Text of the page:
A foreclosure is a legal process by which a mortgage company/bank seeks to take possession of an owner’s home. Ohio is a so called judicial foreclosure state, which means that lender must sue the owner in court and obtain a ruling against the owner if the owner defaults on his mortgage (stop paying the mortgage).
A foreclosure can begin the day after the owner misses his payment, although it rarely happens. In most cases, banks will file the foreclosure after three to four months delinquency. In Ohio, the County Court of Common Pleas has jurisdiction on the foreclosure proceeding. There are normally 11 steps.
- Notice of default/Intent to accelerate letter/Breach letter
Although having various names, this notice/letter tells the owner that unless he pays the back-due amount by a certain date, foreclosure proceedings will begin against him.
- Filing Complaint in the court
The Complaint must be filed in the court where the property is located. Basically, it recites the facts that the owner has breached the contract, along with other facts, such as the original mortgage, current amount, money owed, all other parties of record, etc.The owner has 28 days to respond to the Complaint. This response can be in the form of a Motion to Dismiss, an Answer, or an extension. An Answer is the most common form of response. It must, in certain format, admit, deny or state uncertain to each of the allegations in the Complaint.
If the owner fails to respond to the Complaint, banks will seek for a “default judgment.” Thus, failing to answer will speed up the foreclosure process. If the owner answers, the likely next step is that bank will file a “Motion for Summary Judgment,” in which bank tells the court that the owner has no legal defense to the foreclosure. In today’s situation, it is true that most people have no legal defense to the foreclosure.
In many counties, such as Cuyahoga, Magistrates, rather than judges, hear foreclosure cases. The Magistrate processes the case in the same manner, except that his/her judgment is not final until it has been signed by the Judge. Therefore, after Magistrate’s final order, either party normally has two weeks to file a written object with the Judge for his review.
- Title Report
This shows a list of all parties interested in the property.
- Judgment Decree
After the court has heard the case, it will enter a judgment, which sets out the amount of the debt due on the house, orders the foreclosure, marshals the liens, establishes the priority of payment and orders the property to be sold free of liens.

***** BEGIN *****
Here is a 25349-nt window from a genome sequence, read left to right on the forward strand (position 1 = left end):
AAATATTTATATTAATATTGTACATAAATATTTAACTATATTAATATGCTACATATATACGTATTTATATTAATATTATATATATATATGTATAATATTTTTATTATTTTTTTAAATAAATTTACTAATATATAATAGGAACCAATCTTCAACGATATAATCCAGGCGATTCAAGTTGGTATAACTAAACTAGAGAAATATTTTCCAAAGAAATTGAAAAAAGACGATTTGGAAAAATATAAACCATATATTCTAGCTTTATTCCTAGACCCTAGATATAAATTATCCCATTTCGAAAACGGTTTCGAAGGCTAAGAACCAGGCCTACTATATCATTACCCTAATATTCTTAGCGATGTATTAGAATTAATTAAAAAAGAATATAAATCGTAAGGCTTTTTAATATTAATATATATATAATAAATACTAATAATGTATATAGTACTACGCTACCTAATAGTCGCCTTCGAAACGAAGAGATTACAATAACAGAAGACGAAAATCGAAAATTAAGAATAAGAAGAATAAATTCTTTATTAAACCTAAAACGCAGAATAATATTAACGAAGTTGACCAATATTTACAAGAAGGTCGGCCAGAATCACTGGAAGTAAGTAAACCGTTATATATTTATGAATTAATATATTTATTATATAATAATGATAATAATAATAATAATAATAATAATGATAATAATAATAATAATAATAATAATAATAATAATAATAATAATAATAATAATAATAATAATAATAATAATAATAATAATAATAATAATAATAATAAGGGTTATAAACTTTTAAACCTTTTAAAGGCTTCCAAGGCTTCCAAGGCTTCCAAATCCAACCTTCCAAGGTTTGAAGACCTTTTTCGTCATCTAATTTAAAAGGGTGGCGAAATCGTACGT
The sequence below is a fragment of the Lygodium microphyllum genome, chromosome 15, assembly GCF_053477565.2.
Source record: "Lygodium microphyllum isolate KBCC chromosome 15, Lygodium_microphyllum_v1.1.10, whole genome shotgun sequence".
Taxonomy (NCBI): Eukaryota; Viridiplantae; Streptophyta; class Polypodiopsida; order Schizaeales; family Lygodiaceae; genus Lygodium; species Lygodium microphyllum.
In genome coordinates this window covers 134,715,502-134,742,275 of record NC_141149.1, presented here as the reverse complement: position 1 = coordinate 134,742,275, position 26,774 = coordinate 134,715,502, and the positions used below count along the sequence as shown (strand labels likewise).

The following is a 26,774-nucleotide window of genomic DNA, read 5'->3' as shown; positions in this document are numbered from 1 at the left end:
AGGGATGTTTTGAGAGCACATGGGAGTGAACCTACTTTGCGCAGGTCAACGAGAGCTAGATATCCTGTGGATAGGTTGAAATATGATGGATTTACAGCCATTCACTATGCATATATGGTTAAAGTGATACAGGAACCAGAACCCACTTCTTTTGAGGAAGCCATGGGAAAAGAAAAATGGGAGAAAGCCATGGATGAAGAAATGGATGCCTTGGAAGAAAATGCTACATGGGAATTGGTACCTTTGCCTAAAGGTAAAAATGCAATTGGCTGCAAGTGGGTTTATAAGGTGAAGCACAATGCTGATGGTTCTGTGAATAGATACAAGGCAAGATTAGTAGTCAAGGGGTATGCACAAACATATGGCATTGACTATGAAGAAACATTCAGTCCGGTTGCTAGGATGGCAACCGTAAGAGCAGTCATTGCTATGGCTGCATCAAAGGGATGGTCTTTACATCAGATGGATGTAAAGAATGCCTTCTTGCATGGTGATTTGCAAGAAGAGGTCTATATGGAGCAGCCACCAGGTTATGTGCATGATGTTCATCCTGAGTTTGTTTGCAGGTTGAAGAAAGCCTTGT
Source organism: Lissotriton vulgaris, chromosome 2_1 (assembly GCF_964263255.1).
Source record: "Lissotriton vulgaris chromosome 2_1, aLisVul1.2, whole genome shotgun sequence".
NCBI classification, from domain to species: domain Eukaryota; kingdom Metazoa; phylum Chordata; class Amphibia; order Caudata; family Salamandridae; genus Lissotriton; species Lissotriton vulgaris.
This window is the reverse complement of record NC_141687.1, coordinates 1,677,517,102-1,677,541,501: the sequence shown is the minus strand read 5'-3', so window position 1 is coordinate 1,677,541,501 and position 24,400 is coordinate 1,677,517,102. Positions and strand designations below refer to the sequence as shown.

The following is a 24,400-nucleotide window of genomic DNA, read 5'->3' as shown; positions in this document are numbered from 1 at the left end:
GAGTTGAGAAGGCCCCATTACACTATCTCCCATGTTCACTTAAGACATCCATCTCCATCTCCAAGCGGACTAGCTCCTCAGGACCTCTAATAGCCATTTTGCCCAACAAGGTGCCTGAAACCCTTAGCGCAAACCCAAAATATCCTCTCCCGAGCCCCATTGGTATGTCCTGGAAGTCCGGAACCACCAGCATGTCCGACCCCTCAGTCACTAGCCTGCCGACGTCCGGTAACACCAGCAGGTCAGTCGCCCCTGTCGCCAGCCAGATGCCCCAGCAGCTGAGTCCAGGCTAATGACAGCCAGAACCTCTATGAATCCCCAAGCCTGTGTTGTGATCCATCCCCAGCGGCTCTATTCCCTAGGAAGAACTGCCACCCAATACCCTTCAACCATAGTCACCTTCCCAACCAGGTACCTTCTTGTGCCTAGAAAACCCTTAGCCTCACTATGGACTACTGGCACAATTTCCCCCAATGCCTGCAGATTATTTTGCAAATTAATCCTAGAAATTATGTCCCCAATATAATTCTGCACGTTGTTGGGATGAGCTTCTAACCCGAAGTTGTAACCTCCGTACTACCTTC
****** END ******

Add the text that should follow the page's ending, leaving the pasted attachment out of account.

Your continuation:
- Praecipe (order of sale)
This must be filed with the clerk within three days after the decree/judgment.
Normally, the property has to be appraised by an appraiser. In Ohio, the starting bid for the foreclosing property will be 2/3 of the appraised value, except when a junior lien is foreclosing.
- Newspaper publication
The notice in the newspaper is required to advertise the foreclosure. It must contain the following information:
1) Time and place of the sale.
2) The street address and description of the property.
- Foreclosure Sale
The sale/auction will be held in the county courthouse where the property is located. The highest bidder is required to deposit ten percent (10%) of the winning bid by certified check or cash with the sheriff, along with other court fees. Then the bidder must pay the balance within a time period. Default will cause the forfeiture of the deposit and other fines.
- Motion to Confirm the Sale
This is an order prepared by the bank’s lawyer confirming the sale and the order of payment.
- Confirmation hearing
Judge will review the sale and make sure it confirms with the proper procedures.
- Sheriffs Deed
After the confirmation hearing, Sheriff Department will prepare Sheriff Deed and give it to the bidder. The court can grant a 30-day delay in some cases (called “Stay”).
The time for a foreclosure case used to take between 1 ½ and 2 years, but now that time is much shorter. Because of the large volume, the courts have tried to shorten it to 6 months. Still, the time depends on the particular court.
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